Disease-related concerns:

• Hepatic impairment: Clearance is reduced in patients with hepatic impairment; use with caution; dosage adjustment recommended. Not for treatment of multiple sclerosis in patients with concurrent hepatic impairment. Canadian labeling contraindicates use in severe impairment.

• Multiple sclerosis: Not for treatment of primary progressive multiple sclerosis.

Special handling:

• Hazardous agent: Use appropriate precautions for handling and disposal (NIOSH 2014 [group 1]).

Other warnings/precautions:

• Appropriate administration: [U.S. Boxed Warning]: For IV administration only, into a free-flowing IV; do not administer subcutaneously, intramuscularly, or intra-arterially. Do not administer intrathecally; may cause serious and permanent neurologic damage.

• Blue-green coloration: May cause urine, saliva, tears, and sweat to turn blue-green for 24 hours postinfusion; whites of eyes may have blue-green tinge.

• Experienced physician: [U.S. Boxed Warning]: Should be administered under the supervision of a physician experienced in cancer chemotherapy agents.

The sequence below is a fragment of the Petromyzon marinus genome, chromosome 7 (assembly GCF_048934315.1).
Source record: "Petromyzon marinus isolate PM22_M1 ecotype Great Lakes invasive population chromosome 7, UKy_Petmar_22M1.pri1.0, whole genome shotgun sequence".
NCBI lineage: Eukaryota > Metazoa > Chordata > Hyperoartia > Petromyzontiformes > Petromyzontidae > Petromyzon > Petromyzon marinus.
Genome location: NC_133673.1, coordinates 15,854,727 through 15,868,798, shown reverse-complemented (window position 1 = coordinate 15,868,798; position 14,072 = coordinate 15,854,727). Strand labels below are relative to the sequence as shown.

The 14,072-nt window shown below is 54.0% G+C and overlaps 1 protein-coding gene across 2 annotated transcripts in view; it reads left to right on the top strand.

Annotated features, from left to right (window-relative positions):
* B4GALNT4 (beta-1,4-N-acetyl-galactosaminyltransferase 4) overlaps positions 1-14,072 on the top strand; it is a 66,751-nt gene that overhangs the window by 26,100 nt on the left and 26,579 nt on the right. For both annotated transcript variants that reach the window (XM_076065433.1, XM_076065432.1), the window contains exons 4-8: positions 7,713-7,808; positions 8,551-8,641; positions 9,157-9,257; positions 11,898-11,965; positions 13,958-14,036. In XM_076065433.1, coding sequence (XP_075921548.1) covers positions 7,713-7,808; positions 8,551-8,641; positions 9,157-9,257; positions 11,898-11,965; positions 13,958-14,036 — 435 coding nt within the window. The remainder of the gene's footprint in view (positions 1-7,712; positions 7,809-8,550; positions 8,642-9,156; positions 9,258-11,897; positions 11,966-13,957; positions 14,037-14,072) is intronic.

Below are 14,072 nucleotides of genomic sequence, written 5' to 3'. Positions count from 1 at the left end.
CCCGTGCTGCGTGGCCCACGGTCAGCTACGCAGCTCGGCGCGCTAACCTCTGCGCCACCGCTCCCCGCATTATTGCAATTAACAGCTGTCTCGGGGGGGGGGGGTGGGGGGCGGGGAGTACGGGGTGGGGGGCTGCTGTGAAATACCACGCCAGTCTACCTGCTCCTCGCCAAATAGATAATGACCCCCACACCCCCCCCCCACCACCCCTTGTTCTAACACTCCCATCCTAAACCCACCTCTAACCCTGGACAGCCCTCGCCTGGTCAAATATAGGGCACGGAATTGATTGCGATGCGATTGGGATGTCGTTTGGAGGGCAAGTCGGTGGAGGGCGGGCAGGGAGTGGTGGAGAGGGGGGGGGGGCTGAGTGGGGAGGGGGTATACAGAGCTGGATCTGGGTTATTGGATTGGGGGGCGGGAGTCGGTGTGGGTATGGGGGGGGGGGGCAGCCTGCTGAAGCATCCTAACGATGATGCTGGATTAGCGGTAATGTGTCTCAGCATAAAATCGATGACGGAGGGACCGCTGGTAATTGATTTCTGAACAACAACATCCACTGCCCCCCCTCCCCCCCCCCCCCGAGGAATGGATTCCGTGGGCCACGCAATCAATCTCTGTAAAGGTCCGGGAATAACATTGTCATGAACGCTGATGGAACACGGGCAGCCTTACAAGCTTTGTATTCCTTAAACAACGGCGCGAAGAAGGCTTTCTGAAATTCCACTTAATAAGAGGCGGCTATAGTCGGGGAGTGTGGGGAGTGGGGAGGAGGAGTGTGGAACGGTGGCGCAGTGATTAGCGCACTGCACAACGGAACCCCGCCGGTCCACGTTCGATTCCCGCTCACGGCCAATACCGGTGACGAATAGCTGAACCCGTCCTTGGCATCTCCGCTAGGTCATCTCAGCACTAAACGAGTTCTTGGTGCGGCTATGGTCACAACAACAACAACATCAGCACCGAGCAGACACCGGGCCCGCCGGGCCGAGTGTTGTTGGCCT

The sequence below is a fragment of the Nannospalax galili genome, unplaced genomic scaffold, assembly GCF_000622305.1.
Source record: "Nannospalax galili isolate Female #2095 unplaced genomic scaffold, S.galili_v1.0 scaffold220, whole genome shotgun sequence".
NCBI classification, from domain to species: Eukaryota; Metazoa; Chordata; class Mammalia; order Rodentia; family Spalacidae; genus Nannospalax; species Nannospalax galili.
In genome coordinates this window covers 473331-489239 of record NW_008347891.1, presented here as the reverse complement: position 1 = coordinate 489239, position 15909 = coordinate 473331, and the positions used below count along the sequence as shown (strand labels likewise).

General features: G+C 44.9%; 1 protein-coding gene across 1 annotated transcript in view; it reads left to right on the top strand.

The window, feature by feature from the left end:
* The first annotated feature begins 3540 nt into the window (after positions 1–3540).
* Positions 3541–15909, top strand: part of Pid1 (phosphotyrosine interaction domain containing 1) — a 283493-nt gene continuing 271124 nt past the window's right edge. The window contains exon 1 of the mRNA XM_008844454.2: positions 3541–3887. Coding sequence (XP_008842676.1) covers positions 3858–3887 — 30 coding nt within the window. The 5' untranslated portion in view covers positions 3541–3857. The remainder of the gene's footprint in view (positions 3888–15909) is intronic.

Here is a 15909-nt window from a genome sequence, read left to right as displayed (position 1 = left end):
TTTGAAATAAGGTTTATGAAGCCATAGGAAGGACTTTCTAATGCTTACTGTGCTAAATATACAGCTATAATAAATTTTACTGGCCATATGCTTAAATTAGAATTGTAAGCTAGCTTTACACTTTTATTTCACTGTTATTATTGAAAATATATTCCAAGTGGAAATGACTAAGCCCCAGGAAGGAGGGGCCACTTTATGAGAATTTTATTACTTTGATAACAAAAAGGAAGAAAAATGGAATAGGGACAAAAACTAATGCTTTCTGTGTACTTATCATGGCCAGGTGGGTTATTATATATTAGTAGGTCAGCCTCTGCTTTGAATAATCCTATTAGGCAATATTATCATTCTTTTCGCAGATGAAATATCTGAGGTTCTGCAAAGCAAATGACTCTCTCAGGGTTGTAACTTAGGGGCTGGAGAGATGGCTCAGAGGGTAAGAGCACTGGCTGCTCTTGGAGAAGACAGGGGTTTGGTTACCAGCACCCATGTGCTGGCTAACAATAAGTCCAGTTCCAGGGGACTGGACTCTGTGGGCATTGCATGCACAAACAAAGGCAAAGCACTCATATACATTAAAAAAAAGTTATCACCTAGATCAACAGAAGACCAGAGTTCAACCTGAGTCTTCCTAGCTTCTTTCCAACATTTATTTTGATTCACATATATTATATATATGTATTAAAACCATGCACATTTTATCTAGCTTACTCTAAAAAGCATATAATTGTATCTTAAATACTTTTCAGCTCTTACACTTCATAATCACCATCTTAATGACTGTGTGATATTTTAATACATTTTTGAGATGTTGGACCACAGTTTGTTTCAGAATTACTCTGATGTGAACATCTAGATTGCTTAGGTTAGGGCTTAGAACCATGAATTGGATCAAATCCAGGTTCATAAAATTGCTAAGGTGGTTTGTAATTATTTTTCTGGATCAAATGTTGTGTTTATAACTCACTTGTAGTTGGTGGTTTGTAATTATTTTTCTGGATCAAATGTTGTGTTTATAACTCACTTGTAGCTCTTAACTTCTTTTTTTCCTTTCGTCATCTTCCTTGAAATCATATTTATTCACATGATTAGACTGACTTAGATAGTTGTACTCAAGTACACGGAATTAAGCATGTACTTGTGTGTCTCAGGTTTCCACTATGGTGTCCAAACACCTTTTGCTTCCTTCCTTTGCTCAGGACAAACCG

Monitoring Parameters

CBC with differential, serum uric acid (for leukemia treatment), liver function tests; for the treatment of multiple sclerosis, obtain pregnancy test; monitor injection site for extravasation

Cardiac monitoring: Prior to initiation, evaluate all patients for cardiac-related signs/symptoms, including history, physical exam, and ECG; evaluate baseline and periodic left ventricular ejection fraction (LVEF) with echocardiogram or multigated radionuclide angiography (MUGA) or MRI. In patients with MS, evaluate for cardiac signs/symptoms (by history, physical exam, and ECG) and evaluate LVEF (using same method as baseline LVEF) prior to each dose and if signs/symptoms of HF develop. Patients with MS should undergo annual LVEF evaluation following discontinuation of therapy to monitor for delayed cardiotoxicity.